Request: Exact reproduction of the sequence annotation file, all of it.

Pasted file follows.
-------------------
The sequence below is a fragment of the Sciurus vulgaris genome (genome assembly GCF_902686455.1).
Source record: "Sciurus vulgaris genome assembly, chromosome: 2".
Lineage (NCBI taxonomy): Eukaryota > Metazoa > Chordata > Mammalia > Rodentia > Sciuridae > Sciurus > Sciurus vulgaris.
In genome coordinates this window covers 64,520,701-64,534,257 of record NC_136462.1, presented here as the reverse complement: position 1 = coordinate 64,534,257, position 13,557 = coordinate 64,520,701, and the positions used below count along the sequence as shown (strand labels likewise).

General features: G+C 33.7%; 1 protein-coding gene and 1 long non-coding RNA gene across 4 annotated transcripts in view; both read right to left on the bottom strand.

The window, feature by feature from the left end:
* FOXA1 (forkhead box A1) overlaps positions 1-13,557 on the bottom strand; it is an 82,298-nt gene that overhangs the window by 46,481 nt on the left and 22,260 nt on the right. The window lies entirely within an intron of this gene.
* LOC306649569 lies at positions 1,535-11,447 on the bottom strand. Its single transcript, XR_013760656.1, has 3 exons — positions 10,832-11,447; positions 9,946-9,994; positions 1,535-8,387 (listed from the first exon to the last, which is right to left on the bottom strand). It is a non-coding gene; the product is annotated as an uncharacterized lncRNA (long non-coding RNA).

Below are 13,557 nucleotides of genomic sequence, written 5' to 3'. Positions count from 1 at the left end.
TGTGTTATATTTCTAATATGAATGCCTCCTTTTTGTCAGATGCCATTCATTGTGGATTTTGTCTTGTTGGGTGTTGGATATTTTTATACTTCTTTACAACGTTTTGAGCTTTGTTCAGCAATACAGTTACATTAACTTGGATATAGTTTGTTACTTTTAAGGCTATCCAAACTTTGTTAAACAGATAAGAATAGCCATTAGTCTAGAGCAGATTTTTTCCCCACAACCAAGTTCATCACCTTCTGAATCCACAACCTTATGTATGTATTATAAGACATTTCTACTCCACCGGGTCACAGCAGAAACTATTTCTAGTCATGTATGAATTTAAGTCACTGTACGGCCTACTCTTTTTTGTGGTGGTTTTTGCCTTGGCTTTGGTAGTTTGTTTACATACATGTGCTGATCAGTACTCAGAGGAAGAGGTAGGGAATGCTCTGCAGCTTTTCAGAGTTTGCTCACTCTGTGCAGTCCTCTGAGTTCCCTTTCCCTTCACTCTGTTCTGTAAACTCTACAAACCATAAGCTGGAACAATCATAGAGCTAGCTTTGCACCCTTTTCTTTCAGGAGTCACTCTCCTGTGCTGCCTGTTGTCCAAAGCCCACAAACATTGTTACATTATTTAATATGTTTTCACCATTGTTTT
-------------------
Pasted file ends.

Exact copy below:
The sequence below is a fragment of the Sciurus vulgaris genome (genome assembly GCF_902686455.1).
Source record: "Sciurus vulgaris genome assembly, chromosome: 2".
Lineage (NCBI taxonomy): Eukaryota > Metazoa > Chordata > Mammalia > Rodentia > Sciuridae > Sciurus > Sciurus vulgaris.
In genome coordinates this window covers 64,520,701-64,534,257 of record NC_136462.1, presented here as the reverse complement: position 1 = coordinate 64,534,257, position 13,557 = coordinate 64,520,701, and the positions used below count along the sequence as shown (strand labels likewise).

General features: G+C 33.7%; 1 protein-coding gene and 1 long non-coding RNA gene across 4 annotated transcripts in view; both read right to left on the bottom strand.

The window, feature by feature from the left end:
* FOXA1 (forkhead box A1) overlaps positions 1-13,557 on the bottom strand; it is an 82,298-nt gene that overhangs the window by 46,481 nt on the left and 22,260 nt on the right. The window lies entirely within an intron of this gene.
* LOC306649569 lies at positions 1,535-11,447 on the bottom strand. Its single transcript, XR_013760656.1, has 3 exons — positions 10,832-11,447; positions 9,946-9,994; positions 1,535-8,387 (listed from the first exon to the last, which is right to left on the bottom strand). It is a non-coding gene; the product is annotated as an uncharacterized lncRNA (long non-coding RNA).

Below are 13,557 nucleotides of genomic sequence, written 5' to 3'. Positions count from 1 at the left end.
TGTGTTATATTTCTAATATGAATGCCTCCTTTTTGTCAGATGCCATTCATTGTGGATTTTGTCTTGTTGGGTGTTGGATATTTTTATACTTCTTTACAACGTTTTGAGCTTTGTTCAGCAATACAGTTACATTAACTTGGATATAGTTTGTTACTTTTAAGGCTATCCAAACTTTGTTAAACAGATAAGAATAGCCATTAGTCTAGAGCAGATTTTTTCCCCACAACCAAGTTCATCACCTTCTGAATCCACAACCTTATGTATGTATTATAAGACATTTCTACTCCACCGGGTCACAGCAGAAACTATTTCTAGTCATGTATGAATTTAAGTCACTGTACGGCCTACTCTTTTTTGTGGTGGTTTTTGCCTTGGCTTTGGTAGTTTGTTTACATACATGTGCTGATCAGTACTCAGAGGAAGAGGTAGGGAATGCTCTGCAGCTTTTCAGAGTTTGCTCACTCTGTGCAGTCCTCTGAGTTCCCTTTCCCTTCACTCTGTTCTGTAAACTCTACAAACCATAAGCTGGAACAATCATAGAGCTAGCTTTGCACCCTTTTCTTTCAGGAGTCACTCTCCTGTGCTGCCTGTTGTCCAAAGCCCACAAACATTGTTACATTATTTAATATGTTTTCACCATTGTTTT